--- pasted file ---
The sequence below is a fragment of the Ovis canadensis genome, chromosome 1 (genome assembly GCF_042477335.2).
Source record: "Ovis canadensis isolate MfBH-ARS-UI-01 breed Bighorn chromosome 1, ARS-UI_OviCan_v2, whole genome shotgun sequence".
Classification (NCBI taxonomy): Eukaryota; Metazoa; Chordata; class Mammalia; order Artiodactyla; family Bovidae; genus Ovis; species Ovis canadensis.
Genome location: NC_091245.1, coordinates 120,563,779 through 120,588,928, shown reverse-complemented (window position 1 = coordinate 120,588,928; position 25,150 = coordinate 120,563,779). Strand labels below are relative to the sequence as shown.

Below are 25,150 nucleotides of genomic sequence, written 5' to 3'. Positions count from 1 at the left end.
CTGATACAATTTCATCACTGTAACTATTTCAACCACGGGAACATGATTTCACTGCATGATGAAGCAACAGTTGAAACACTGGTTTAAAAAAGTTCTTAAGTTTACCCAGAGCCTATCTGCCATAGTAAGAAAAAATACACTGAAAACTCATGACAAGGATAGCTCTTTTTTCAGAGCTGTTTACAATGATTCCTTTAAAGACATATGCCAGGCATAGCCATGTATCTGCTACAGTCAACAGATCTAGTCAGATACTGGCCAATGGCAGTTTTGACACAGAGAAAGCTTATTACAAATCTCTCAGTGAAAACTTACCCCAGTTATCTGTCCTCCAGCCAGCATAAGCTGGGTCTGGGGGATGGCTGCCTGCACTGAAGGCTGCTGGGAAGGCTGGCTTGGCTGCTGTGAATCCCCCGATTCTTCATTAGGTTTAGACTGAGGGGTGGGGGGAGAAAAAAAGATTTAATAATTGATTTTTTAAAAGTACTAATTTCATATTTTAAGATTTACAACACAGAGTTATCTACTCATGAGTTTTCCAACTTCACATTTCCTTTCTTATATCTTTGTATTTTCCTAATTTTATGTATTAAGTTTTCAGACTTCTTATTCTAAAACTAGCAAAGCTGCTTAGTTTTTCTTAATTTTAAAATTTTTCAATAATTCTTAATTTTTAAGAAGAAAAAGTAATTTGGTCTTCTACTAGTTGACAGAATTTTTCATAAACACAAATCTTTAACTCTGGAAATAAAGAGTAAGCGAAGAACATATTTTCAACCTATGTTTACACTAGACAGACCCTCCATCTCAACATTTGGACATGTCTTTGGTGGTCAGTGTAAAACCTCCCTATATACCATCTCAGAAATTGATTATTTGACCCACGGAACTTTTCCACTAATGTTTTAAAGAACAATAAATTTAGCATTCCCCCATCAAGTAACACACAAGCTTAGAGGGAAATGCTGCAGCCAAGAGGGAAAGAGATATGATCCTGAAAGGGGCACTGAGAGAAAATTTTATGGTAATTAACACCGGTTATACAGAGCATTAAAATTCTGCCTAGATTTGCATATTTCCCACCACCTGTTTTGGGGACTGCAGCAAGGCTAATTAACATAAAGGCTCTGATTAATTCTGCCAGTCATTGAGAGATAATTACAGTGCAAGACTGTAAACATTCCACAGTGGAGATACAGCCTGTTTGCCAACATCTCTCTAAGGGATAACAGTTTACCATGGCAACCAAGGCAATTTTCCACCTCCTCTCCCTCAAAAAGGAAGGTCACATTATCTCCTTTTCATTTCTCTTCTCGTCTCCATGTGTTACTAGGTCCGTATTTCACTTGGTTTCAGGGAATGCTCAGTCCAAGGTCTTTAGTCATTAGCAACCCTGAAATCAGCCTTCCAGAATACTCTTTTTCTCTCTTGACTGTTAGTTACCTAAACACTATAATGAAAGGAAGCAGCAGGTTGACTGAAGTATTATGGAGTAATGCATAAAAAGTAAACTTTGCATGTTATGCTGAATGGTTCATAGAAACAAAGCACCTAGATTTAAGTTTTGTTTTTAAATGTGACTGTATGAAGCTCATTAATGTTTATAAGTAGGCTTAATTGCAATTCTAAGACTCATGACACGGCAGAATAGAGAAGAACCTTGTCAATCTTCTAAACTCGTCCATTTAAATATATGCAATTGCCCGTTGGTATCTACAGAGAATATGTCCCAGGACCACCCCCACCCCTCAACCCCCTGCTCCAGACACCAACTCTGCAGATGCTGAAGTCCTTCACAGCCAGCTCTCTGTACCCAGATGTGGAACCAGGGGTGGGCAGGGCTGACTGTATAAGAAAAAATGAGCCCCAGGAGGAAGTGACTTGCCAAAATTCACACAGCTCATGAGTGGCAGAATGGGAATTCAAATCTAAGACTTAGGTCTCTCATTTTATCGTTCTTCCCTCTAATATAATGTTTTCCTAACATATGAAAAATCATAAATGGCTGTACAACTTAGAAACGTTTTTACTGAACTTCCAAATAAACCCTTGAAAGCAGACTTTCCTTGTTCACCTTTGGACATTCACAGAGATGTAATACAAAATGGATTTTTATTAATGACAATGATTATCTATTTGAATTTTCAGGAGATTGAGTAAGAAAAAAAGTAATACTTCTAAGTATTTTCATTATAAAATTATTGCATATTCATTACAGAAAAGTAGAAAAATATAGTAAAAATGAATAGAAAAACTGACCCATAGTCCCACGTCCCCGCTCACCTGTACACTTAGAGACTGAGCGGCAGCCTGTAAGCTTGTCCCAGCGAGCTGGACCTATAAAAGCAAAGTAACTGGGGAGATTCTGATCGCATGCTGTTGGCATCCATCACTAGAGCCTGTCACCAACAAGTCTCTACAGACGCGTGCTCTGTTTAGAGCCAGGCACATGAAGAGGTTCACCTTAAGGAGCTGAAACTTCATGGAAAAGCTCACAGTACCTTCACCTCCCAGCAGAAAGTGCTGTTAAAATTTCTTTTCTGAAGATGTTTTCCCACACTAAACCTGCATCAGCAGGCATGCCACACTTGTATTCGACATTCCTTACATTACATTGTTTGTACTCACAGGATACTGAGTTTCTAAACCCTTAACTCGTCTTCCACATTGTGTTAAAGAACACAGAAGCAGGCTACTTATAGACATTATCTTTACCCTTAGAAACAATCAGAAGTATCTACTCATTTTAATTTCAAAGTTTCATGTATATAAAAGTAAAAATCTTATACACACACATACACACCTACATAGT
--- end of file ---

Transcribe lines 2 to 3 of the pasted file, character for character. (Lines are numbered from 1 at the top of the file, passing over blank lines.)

Source record: "Ovis canadensis isolate MfBH-ARS-UI-01 breed Bighorn chromosome 1, ARS-UI_OviCan_v2, whole genome shotgun sequence".
Classification (NCBI taxonomy): Eukaryota; Metazoa; Chordata; class Mammalia; order Artiodactyla; family Bovidae; genus Ovis; species Ovis canadensis.